I certainly hope not.
A recent story in the HuffPost by Caroline Bologna notes that the earliest citation in the Oxford English Dictionary as a response to “thank you” comes from 1907. But apparently, over the years, American etiquette experts, baby boomers, and writers have lamented the apparent decline in the use of the phrase “you’re welcome” in everyday conversation.
In its place, people have started to use phrases such as, “No problem!”, “No worries!”, “Anytime!”, “Of course!”, “Sure thing!”, and “Uh huh!”
For some, “You’re welcome” has acted as a sort of comic brag or sarcastic remark.
Emily Post’s great-granddaughter Lizzie Post, co-host of the Emily Post Institute’s “Awesome Etiquette” podcast, told HuffPost. “People feel that it’s less humble. ‘You’re welcome’ also gets a snarky rep from time to time.” And in 2015, The New York Times’ Amanda Hess asked “When Did ‘You’re Welcome’ Become a Gloat?”
Diane Gottsman, founder of the Protocol School of Texas, told HuffPost. “People don’t want to appear as if they’re expecting praise. But in trying to be humble, what happens is that many of us have difficulty accepting gratitude or compliments. We tend to say things like, ‘Oh, no, it was nothing’ or ‘Oh, this old thing?’”
Gottsman believes it’s important to become comfortable accepting gratitude and responding respectfully, which she defines as using a warm, sincere tone and using the proper phrases. “If someone says ‘thank you,’ the appropriate response to show you’re accepting their gratitude is ‘you’re welcome.’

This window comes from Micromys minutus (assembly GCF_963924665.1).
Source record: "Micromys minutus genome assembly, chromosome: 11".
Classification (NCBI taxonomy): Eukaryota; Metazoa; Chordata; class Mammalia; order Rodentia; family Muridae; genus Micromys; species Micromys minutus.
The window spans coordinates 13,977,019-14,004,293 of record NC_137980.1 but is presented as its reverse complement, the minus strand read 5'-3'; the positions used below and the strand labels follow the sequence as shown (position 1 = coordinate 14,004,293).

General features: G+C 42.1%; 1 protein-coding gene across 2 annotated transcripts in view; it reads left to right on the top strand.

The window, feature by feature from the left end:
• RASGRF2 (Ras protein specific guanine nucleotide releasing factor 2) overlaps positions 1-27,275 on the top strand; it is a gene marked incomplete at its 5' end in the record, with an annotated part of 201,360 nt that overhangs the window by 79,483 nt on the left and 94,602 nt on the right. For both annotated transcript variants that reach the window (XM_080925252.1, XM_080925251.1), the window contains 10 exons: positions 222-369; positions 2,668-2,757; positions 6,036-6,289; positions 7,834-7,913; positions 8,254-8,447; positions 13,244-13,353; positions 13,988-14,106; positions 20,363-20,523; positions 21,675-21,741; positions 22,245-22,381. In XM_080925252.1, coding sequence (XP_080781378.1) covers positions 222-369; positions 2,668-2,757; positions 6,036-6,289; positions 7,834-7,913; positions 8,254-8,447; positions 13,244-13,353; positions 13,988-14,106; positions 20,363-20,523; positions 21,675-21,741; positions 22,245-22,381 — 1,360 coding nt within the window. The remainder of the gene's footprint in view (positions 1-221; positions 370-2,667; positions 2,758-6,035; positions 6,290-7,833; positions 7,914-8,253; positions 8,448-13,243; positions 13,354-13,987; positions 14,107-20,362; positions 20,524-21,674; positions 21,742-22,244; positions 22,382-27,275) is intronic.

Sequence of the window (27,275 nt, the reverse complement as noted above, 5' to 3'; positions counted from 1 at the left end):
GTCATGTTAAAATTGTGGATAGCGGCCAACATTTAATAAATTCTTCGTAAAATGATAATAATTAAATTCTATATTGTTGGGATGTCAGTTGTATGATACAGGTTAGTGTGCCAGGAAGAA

Phrases like “you’re welcome” fall into the linguistic category of phatic expressions, which are used for their social contribution rather than their literal meanings.
In a similar vein, Jean Berko Gleason, professor emerita in the Department of Psychological and Brain Sciences at Boston University, noted that “you’re welcome” is part of what’s known as formulaic language. “It’s part of a politeness formula. …Mostly, these politeness formulas are just formulas. They don’t mean that you feel anything. For instance, parents train their kids to say ‘thank you’ whether they feel thankful or not. The important thing about ‘thank you’ is not that you feel thankful, it’s that you say it,” said Gleason. “So you shouldn’t worry about the truth value or deeper meaning of ‘you’re welcome’ if it’s just said as a formula.”
International etiquette expert Jacqueline Whitmore told HuffPost said she believes it’s more sophisticated than the alternate responses. “‘You’re welcome’ is a nice way to respond, it’s more traditional and it sounds more educated. From an etiquette perspective, you can never go wrong with saying ‘you’re welcome.”
Post also notes: “Don’t be fooled: ‘You’re welcome’ absolutely is still a good phrase to use.”
So my takeaway is that saying “You’re welcome” is still perfectly acceptable to use in response to “thank you.” In fact, knowing this, I might even double down and make a more conscious effort to use it when I can.
And in a pre-emptive move. I’ll just say “You’re welcome” now, in response to the many thanks I am sure I will get for this post.
P.S. While there are acceptable alternatives to using the phrase “you’re welcome”, one that is not acceptable is “your welcome.”